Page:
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Responding to Art Work: Describe, Analyse, Interpret, Evaluate

A presentation for 9-12 Art students showing how to respond critically to artwork
by Cyrus Iravani on 17 October 2012

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Transcript of Responding to Art Work: Describe, Analyse, Interpret, Evaluate

Responding to artwork in a critical way IDEA: Describe, Analyse, Interpret, Evaluate Describe Analyse Interpret Evaluate Looking at artwork Objectively Analysis is about breaking down the artwork into its component parts: How do we look at artwork in a meaningful way? What is relevant and important to know before hand? What approach should we take? "The usual interaction with an artwork is a glance or a glimpse or a cursory look"
James Elkins, Art critic and historian, School of the Art Institute of Chicago How long should I spend looking at a single painting?

There is no "should" about it. Look for as long as you like. Sometimes a glance is sufficient, an hour not long enough. One might return to works over years, or even decades, and they will continue to offer new insights. The work itself might not change, but you do. Adrian Searle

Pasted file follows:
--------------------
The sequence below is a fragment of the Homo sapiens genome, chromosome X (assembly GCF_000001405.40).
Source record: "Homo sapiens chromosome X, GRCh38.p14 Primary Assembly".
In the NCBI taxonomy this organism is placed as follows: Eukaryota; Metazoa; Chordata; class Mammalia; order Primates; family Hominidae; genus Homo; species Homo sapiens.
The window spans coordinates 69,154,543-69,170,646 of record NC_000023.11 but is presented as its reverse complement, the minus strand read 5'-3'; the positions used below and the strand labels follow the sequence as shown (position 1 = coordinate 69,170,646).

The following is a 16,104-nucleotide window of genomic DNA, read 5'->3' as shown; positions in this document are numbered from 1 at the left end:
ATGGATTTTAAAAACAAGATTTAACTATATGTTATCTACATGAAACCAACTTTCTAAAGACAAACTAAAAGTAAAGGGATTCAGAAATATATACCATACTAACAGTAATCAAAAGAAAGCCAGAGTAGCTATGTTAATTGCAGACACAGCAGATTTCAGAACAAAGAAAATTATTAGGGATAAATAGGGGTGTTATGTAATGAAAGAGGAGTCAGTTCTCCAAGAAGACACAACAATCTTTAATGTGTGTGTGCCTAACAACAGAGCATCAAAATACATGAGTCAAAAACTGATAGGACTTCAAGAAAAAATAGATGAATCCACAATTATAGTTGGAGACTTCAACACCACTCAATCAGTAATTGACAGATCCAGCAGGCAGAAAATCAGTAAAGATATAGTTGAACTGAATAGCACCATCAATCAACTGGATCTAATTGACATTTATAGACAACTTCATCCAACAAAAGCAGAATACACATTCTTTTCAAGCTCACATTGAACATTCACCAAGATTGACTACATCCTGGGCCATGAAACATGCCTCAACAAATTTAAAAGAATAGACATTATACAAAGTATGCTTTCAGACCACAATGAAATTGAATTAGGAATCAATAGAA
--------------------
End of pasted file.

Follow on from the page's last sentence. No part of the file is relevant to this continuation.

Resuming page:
Some works might seem off-putting or even dull, but with persistence you might find them profoundly satisfying. Go to a museum to learn, not to consume. Jonathan Jones, Guardian art critic Should I read the caption to an artwork before looking at it – or after?

Do both: before, because you get an understanding of where an artist is coming from; and after, because the work can make a more sense. A lot of conceptual art is about the ideas, so it makes sense to get a framework. Ekow Eshun, outgoing artistic director, ICA

Sometimes captions illuminate, but often they are dull, or try to tell you what to think. Generally, I ignore them. Use your eyes. Adrian Searle, Guardian art critic Knowing some information about the artwork before hand can help you appreciate it more:

When was the artwork made?
Who was it made for?
What materials were used to make it?
How was it received at the time? However you don't need to know any of this to appreciate the qualities present in the work, or let it affect your enjoyment of the artwork. We should give the work more than a cursory glance.
We should look carefully and use our observation skills. Describe what you see don't infer, guess or surmise Look at the way the space has been divided or arranged. Consider how the artwork is arranged Composition Structure Form Vincent van Gogh
Year : 1889
Media:Oil on canvas
Dimensions : 73.7 cm × 92.1 cm (29 in × 36¼ in)
Location: Museum of Modern Art , New York City Damien HirstA Thousand Years1990Glass, steel, silicone rubber, painted MDF, Insect-O-Cutor, cow’s head, blood, flies, maggots, metal dishes, cotton wool, sugar and water
2075 x 4000 x 2150 mm | 81.7 x 157.5 x 84.7 in
SculptureVitrine Then think about... Elements Principles Meaning
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